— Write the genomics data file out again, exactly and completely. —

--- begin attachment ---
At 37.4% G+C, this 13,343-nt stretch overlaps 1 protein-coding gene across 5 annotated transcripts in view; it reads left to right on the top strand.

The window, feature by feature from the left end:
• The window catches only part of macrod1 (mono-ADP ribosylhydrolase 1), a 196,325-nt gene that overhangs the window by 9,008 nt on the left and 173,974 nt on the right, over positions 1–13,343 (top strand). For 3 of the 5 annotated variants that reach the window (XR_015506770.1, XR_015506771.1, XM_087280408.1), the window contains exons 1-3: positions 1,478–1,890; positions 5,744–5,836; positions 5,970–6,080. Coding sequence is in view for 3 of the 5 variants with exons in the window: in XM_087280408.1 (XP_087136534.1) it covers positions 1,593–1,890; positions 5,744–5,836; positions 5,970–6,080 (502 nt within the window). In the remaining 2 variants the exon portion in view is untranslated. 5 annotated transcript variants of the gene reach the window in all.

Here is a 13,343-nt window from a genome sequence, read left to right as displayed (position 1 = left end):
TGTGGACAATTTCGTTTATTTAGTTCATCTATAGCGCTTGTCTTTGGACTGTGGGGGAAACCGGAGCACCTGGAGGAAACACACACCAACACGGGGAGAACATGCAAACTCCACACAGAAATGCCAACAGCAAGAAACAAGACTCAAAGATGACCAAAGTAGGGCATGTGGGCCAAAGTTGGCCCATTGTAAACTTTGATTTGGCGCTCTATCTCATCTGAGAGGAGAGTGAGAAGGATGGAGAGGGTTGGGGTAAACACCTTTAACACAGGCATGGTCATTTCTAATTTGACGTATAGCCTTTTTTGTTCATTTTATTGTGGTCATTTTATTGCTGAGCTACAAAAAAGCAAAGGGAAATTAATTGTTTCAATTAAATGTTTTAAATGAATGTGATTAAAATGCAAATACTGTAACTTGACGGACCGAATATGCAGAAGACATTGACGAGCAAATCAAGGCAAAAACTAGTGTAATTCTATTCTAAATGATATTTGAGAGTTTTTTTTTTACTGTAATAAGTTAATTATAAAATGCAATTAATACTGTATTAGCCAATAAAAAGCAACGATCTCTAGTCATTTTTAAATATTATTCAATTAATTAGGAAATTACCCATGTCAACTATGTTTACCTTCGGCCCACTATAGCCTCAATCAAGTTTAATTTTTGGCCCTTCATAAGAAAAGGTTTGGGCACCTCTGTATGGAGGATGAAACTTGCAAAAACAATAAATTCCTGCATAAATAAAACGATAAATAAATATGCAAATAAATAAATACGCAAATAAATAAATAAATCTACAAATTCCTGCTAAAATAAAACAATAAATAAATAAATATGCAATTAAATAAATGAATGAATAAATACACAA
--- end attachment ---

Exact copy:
At 37.4% G+C, this 13,343-nt stretch overlaps 1 protein-coding gene across 5 annotated transcripts in view; it reads left to right on the top strand.

The window, feature by feature from the left end:
• The window catches only part of macrod1 (mono-ADP ribosylhydrolase 1), a 196,325-nt gene that overhangs the window by 9,008 nt on the left and 173,974 nt on the right, over positions 1–13,343 (top strand). For 3 of the 5 annotated variants that reach the window (XR_015506770.1, XR_015506771.1, XM_087280408.1), the window contains exons 1-3: positions 1,478–1,890; positions 5,744–5,836; positions 5,970–6,080. Coding sequence is in view for 3 of the 5 variants with exons in the window: in XM_087280408.1 (XP_087136534.1) it covers positions 1,593–1,890; positions 5,744–5,836; positions 5,970–6,080 (502 nt within the window). In the remaining 2 variants the exon portion in view is untranslated. 5 annotated transcript variants of the gene reach the window in all.

Here is a 13,343-nt window from a genome sequence, read left to right as displayed (position 1 = left end):
TGTGGACAATTTCGTTTATTTAGTTCATCTATAGCGCTTGTCTTTGGACTGTGGGGGAAACCGGAGCACCTGGAGGAAACACACACCAACACGGGGAGAACATGCAAACTCCACACAGAAATGCCAACAGCAAGAAACAAGACTCAAAGATGACCAAAGTAGGGCATGTGGGCCAAAGTTGGCCCATTGTAAACTTTGATTTGGCGCTCTATCTCATCTGAGAGGAGAGTGAGAAGGATGGAGAGGGTTGGGGTAAACACCTTTAACACAGGCATGGTCATTTCTAATTTGACGTATAGCCTTTTTTGTTCATTTTATTGTGGTCATTTTATTGCTGAGCTACAAAAAAGCAAAGGGAAATTAATTGTTTCAATTAAATGTTTTAAATGAATGTGATTAAAATGCAAATACTGTAACTTGACGGACCGAATATGCAGAAGACATTGACGAGCAAATCAAGGCAAAAACTAGTGTAATTCTATTCTAAATGATATTTGAGAGTTTTTTTTTTACTGTAATAAGTTAATTATAAAATGCAATTAATACTGTATTAGCCAATAAAAAGCAACGATCTCTAGTCATTTTTAAATATTATTCAATTAATTAGGAAATTACCCATGTCAACTATGTTTACCTTCGGCCCACTATAGCCTCAATCAAGTTTAATTTTTGGCCCTTCATAAGAAAAGGTTTGGGCACCTCTGTATGGAGGATGAAACTTGCAAAAACAATAAATTCCTGCATAAATAAAACGATAAATAAATATGCAAATAAATAAATACGCAAATAAATAAATAAATCTACAAATTCCTGCTAAAATAAAACAATAAATAAATAAATATGCAATTAAATAAATGAATGAATAAATACACAA